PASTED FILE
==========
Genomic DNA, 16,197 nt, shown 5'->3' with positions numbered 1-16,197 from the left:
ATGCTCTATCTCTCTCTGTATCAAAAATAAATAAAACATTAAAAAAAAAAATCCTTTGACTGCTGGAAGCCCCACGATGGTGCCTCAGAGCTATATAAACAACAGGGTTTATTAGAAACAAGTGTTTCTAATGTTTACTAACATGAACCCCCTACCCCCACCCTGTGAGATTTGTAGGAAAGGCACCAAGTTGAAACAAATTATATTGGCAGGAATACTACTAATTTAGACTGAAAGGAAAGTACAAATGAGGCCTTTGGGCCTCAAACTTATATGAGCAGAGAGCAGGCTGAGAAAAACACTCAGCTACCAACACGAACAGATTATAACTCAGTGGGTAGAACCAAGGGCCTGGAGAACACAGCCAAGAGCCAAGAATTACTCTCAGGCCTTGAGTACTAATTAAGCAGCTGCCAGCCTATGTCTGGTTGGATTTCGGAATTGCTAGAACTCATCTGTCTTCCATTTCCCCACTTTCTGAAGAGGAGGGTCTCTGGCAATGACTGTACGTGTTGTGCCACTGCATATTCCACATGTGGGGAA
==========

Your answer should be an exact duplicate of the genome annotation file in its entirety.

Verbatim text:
Genomic DNA, 16,197 nt, shown 5'->3' with positions numbered 1-16,197 from the left:
ATGCTCTATCTCTCTCTGTATCAAAAATAAATAAAACATTAAAAAAAAAAATCCTTTGACTGCTGGAAGCCCCACGATGGTGCCTCAGAGCTATATAAACAACAGGGTTTATTAGAAACAAGTGTTTCTAATGTTTACTAACATGAACCCCCTACCCCCACCCTGTGAGATTTGTAGGAAAGGCACCAAGTTGAAACAAATTATATTGGCAGGAATACTACTAATTTAGACTGAAAGGAAAGTACAAATGAGGCCTTTGGGCCTCAAACTTATATGAGCAGAGAGCAGGCTGAGAAAAACACTCAGCTACCAACACGAACAGATTATAACTCAGTGGGTAGAACCAAGGGCCTGGAGAACACAGCCAAGAGCCAAGAATTACTCTCAGGCCTTGAGTACTAATTAAGCAGCTGCCAGCCTATGTCTGGTTGGATTTCGGAATTGCTAGAACTCATCTGTCTTCCATTTCCCCACTTTCTGAAGAGGAGGGTCTCTGGCAATGACTGTACGTGTTGTGCCACTGCATATTCCACATGTGGGGAA